INHERITANCE 13.80%

Deprecated: Function split() is deprecated in /www/www-ccat/data/classics/myth/php/tools/dictionary.php on line 64
Roman. If a man died intestate leaving a wife and children of his body or adopted, they were his heirs (sui heredes). But this did not apply to married daughters who had passed into the manus of their husbands, or the children who had been freed by emancipation from the potestas of their father. If the man left no wife or children, the agnati, or relations in the male line, inherited, according to the degree of their kinship. If there were no agnati, and the man was a patrician, the property went to his gens. The cognati, or relations in the female line, were originally not entitled to inherit by the civil law. But, as time went on, their claim was gradually recognised more and more to the exclusion of the agnati, until at last Justinian entirely abolished the privilege of the latter, and substituted the principle of blood-relationships for that of the civil law. Vestal Virgins were regarded as entirely cut off from the family union, and therefore could not inherit from an intestate, nor, in case of their dying intestate, did the property go to their family, but to the state. But, unlike other women, they had unlimited right of testamentary disposition. If a freedman died intestate and childless, the patronus and his wife had the first claim to inherit, then their children, then their agnati, and (if the patronus was a patrician) then his gens. In later times, even if a freedman, dying childless, left a will, the patronus and his sons had claim to half the property. Augustus made a number of provisions in the matter of freedmen's inheritance. The civil law made it compulsory on a man's sui heredes to accept an inheritance whether left by will or not. But as the debts were taken over with the property, the edictum of the praetor allowed the heirs to decline it. A fortiori, no other persons named in the will could be compelled to accept the legacy. (See WILL.)
 
GRAMMATICA 12.64%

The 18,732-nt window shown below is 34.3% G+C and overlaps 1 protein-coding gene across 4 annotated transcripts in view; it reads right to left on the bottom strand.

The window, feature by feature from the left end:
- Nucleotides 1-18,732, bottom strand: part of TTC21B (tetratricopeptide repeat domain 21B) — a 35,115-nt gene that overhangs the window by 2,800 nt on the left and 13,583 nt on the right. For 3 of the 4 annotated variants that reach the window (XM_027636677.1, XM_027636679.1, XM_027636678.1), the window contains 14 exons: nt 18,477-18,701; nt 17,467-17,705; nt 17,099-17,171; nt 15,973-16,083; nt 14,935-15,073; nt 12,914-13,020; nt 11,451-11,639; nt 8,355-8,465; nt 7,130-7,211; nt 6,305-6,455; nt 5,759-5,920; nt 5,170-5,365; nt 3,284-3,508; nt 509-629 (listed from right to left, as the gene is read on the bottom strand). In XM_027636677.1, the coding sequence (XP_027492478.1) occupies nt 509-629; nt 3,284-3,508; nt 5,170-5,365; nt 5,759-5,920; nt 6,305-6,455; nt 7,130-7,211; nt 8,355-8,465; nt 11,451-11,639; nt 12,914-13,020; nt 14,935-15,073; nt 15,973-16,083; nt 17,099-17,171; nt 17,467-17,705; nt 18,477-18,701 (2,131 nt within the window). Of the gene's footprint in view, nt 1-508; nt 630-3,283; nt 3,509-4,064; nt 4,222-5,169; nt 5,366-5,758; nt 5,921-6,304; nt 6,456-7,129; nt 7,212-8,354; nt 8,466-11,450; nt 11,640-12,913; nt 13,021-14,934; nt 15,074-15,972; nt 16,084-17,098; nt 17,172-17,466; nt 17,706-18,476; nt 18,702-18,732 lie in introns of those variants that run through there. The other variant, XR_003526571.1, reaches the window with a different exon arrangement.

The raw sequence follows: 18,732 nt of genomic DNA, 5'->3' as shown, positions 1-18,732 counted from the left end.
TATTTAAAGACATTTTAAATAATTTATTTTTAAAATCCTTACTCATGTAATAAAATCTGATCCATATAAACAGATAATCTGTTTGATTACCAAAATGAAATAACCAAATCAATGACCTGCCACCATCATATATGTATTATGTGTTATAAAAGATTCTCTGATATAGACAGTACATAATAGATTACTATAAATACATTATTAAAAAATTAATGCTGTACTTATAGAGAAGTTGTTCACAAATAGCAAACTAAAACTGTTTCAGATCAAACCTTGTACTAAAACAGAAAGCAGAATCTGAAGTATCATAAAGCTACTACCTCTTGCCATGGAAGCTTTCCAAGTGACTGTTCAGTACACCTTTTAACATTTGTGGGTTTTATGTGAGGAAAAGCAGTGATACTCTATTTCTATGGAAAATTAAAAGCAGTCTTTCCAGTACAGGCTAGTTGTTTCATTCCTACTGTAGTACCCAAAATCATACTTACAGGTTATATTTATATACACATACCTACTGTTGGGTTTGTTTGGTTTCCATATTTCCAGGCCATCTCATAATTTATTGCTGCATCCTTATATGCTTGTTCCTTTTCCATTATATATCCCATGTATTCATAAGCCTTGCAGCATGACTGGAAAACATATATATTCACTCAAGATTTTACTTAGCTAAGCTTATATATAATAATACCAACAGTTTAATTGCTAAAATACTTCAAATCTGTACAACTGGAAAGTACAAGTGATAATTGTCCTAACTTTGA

Rome. After the middle of the 2nd century B.C., a lively interest in the history of literature and the study of language arose in Rome. It had been excited by the lectures on Greek authors given by Crates during his sojourn in Rome as ambassador (B.C. 159). Not only writers of repute, such as Accius and Lucilius, but men like Aelius Stilo, a member of the equestrian order, who was actively engaged in public life, took up these studies with eagerness. What was afterwards known of the primitive Latin language we owe mainly to Aelius Stilo. He was the master of the great encyclopaedist Marcus Terentius Varro, Cicero's contemporary. This great scholar left his mark on every department of philological research, and his writings were the storehouse from which the following generations mainly drew their information. Besides Varro, other men of mark occupied themselves with grammatical study in the Ciceronian age, notably Nigidius Figulus. Julius Caesar was the author of a treatise on accidence. There were numerous scholars in the Augustan age, among whom Verrius Flaccus and Hyginus deserve especial notice. In the 1st century A.D. we have Remmius Palaemon, Asconius Pedianus, Valerius Probus, and the elder Pliny. It was Remmius Palaemon who is mainly responsible for having made Vergil the Centre of scholastic instruction for the Latin world, as Homer was for the Greek. During the 2nd century, under Hadrian and the Antonines, we notice a revived interest in the older literature. This period is distinguished by the names of Suetonius, Terentitis Scaurus, and Aulus Gellius. Suetonius aspired to the many sided learning of Varro, and, like Varro, was much quoted by later writers. After this time the grammarians tend more and more to confine their studies to points of language, to abandon independent research, and to depend on the labours of their predecessors. The chief value of their writings consists in the fact that they have preserved some fragments of ancient learning. Their extracts are usually made for school purposes, and put together in artes, or manuals of accidence, orthography, prosody, and metre. Such are the books of Marius Victorinus, Donatus, Servius, Charisius, Diomedes, who are all assigned to the 4th Century A.D. Nonius Marcellus belongs to the same period. He is the author of a work (De Compendiosa Doctrina) which, though dreary and uncritical, is invaluable for the stores of old Latin which it has preserved. The 6th century is marked by the name of Priscian. We may further notice Terentianus Maurus, the author of a versified treatise on metre in the 3rd century; Macrobius, who in the 6th century composed a miscellany of antiquities called Saturnalia; and Isidore, Bishop of Seville, in the 7th century, whose Origines is the last work founded on a real study of ancient authorities.